CNN Wire Staff
Tripoli, Libya (CNN) - Libyan opposition members denied Tuesday that they have been negotiating an exit deal with Libyan leader Moammar Gadhafi, rejecting an assertion made earlier in the day by an opposition official.
Speaking to reporters, members of the Libyan National Transitional Council said there have been no such talks. Council spokesman Abdel Hafez Ghoga also denied reports that the opposition would promise not to pursue Gadhafi for crimes if he steps down within three days.
Earlier, a member of an opposition group called the February 17 Coalition said Gadhafi was trying to strike a deal with opposition leaders, saying he would step down as Libya's leader if they would guarantee him safe passage out of the country and promise that neither he nor his family would face prosecution.
The coalition member, Amal Bugaigis, said the opposition submitted counteroffers, which included a stipulation that Gadhafi had to immediately concede he is not the ruler of Libya.
Gadhafi was expected to meet Tuesday with reporters at a hotel in Tripoli. The transistional council's 31 members represent most areas of Libya and focus on organizing a governmental structure for a post-Gadhafi Libya.
The Libyan opposition is composed not of a single monolithic group, but of various groups and individuals around the country whose shared goal is to see the 68-year-old ruler ousted.
Gadhafi's regime, meanwhile, also denied having entered into negotiations with the rebels. Musa Ibrahim, a government spokesman, called reports of such negotiations "lies."
In Washington, U.S. State Department spokesman P.J. Crowley said any departure from Libya of Gadhafi would not exempt him, his family or others from responsibility for their actions. "We are going to hold him accountable," Crowley said.
U.S. President Barack Obama discussed Libya on Tuesday with British Prime Minister David Cameron, the White House said in a statement.
"They agreed that the common objective in Libya must be an immediate end to brutality and violence; the departure of Gadhafi from power as quickly as possible; and a transition that meets the Libyan peoples' aspirations for freedom, dignity, and a representative government," it said.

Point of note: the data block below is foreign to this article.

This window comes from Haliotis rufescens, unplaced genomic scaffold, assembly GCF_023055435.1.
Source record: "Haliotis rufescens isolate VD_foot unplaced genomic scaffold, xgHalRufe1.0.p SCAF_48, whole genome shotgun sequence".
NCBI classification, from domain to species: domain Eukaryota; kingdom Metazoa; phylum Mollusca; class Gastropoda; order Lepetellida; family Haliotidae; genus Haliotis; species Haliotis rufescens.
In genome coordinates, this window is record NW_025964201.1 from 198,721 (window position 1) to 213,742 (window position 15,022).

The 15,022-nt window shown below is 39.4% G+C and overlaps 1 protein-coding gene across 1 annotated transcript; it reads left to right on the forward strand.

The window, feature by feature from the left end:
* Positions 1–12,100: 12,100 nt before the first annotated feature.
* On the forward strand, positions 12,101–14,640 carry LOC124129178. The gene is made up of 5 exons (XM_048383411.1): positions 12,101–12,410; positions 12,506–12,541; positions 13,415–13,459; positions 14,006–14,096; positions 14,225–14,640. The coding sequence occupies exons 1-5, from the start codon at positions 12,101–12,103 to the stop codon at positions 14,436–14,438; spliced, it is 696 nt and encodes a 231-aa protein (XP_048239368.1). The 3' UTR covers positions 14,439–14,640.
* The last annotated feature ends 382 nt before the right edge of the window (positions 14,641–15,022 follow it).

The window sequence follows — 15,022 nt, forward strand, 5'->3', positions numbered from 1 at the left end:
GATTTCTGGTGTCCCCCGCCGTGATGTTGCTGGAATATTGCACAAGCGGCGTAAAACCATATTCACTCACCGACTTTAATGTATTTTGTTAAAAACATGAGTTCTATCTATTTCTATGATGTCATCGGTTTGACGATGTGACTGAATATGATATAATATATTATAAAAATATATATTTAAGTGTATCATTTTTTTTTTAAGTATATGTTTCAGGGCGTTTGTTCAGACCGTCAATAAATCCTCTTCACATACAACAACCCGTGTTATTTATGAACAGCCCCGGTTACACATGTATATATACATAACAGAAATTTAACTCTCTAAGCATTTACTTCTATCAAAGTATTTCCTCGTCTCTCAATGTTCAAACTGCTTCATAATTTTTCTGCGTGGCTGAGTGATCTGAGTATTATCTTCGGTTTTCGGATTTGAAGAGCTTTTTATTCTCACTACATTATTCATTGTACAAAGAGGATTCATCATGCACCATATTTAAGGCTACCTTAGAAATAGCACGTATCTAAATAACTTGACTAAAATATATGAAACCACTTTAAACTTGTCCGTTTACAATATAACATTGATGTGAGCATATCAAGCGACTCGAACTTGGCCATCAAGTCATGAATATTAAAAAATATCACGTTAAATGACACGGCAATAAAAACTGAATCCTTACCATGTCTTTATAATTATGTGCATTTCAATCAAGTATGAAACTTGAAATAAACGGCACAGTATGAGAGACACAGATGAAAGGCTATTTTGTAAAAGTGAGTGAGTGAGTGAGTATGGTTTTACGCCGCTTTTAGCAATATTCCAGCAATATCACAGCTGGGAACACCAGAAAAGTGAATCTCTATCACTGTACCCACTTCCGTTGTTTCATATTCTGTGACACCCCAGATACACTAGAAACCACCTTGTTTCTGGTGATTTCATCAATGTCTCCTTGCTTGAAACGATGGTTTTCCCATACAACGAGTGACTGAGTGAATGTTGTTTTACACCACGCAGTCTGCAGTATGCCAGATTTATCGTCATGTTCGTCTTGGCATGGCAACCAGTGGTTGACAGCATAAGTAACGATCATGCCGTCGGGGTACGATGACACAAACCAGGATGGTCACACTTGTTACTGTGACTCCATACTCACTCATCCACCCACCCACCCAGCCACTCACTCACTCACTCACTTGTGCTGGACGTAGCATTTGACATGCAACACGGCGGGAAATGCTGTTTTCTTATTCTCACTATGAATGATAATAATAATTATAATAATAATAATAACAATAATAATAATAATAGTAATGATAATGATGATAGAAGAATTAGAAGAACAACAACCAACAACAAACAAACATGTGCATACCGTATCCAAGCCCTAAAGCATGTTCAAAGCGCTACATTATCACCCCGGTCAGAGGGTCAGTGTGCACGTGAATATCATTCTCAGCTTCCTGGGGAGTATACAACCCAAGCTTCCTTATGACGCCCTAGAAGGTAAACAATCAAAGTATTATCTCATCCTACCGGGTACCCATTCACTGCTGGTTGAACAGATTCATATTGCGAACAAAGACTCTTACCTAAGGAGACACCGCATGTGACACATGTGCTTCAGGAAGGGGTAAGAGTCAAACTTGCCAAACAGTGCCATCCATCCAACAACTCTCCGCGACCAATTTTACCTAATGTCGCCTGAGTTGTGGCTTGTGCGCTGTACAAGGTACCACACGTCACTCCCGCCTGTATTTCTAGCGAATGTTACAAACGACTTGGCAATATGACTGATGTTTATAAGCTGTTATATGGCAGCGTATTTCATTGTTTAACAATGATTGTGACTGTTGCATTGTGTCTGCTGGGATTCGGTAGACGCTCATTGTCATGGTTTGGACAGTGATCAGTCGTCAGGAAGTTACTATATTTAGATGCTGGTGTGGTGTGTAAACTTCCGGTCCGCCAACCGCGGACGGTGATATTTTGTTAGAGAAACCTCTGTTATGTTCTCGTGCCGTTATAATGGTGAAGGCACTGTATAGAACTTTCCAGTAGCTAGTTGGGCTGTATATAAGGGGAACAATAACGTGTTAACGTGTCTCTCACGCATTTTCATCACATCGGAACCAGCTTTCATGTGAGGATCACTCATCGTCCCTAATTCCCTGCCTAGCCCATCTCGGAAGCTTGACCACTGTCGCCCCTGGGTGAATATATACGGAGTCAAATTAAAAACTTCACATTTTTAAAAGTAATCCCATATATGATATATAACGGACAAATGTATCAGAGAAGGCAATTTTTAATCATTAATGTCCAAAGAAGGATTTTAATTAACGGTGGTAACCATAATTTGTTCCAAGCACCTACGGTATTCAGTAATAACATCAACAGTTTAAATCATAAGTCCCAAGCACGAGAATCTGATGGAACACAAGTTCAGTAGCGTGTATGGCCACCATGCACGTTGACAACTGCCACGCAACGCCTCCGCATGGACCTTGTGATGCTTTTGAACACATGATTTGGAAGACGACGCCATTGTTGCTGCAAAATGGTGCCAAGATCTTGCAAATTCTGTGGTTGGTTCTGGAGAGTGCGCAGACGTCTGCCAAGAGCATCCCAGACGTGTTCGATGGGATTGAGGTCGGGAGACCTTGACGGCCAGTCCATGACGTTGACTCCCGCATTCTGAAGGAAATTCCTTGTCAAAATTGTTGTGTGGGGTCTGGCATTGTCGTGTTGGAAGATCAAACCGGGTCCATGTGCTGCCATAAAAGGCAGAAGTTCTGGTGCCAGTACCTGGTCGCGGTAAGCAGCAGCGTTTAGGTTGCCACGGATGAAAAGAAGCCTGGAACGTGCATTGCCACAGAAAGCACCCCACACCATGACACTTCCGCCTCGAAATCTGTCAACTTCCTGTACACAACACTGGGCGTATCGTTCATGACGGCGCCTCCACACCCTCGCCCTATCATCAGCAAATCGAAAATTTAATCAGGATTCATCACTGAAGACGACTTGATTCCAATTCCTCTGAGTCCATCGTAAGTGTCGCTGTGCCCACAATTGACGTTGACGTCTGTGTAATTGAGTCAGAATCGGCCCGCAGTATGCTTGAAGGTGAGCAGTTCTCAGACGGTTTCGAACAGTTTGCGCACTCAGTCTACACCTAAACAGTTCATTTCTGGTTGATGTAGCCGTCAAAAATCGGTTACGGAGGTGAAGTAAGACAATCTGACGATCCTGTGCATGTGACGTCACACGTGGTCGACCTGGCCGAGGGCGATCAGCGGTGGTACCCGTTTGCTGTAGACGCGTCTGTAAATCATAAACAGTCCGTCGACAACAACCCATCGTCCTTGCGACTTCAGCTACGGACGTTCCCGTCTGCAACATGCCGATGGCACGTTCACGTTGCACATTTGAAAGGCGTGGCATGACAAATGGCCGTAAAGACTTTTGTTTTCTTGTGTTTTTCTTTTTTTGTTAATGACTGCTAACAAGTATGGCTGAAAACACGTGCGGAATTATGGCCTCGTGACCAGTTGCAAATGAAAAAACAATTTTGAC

Both leaders agreed to go ahead with planning responses, "including surveillance, humanitarian assistance, enforcement of the arms embargo, and a no-fly zone."
The unrest in Libya, which has spiraled into a civil war, entered its fourth week Tuesday.
Solution to Libya
The UN should declare that any countries that continue to buy there OIL be put on the list of least favorable countries to trade with. The Sudia government has already agreed to increase production. Can’t the UN push through sanctions to save lives.
No country should attack his own citizens!
It is a good thing that Canada is calling for Libyan dictator Moammar Gadhafi to be put before the International Criminal Court to answer for attacking his own citizens. No country should attack his own citizens for political motives. Yes, legislation should impose economic sanctions against any country attacking his own citizens with the aim of quickly forcing its government from power. All of them.
Many people are suggesting that the United States or some European country should be involved in the creation of a "no-fly zone" over Libya, either partially or wholly. But, why should the United States or some other European country get involved? My personal conviction is that foreign intervention by the US or the EU should not happen. Here's why:
Since the Crusades (and even before), relations between the Muslim world and the West, dominated by white, Christian men, have been strained. And any foreign intervention by a white, Christian country will mirror colonialism, in their eyes. It does in both Iraq and Afghanistan.
Further, the Arab League needs to get involved. The West is not the world's police, though it likes to think it is on many occasions. The Arab League needs to prove that it can change things, that the UN or US doesn't need to get involved nor bear the burden.
If the Arab League can change Libya for the better, then good: It will change public opinion (though many probably have not heard of it) about the Arab League.
Anderson Cooper goes beyond the headlines to tell stories from many points of view, so you can make up your own mind about the news. Tune in weeknights at 8 and 10 ET on CNN.
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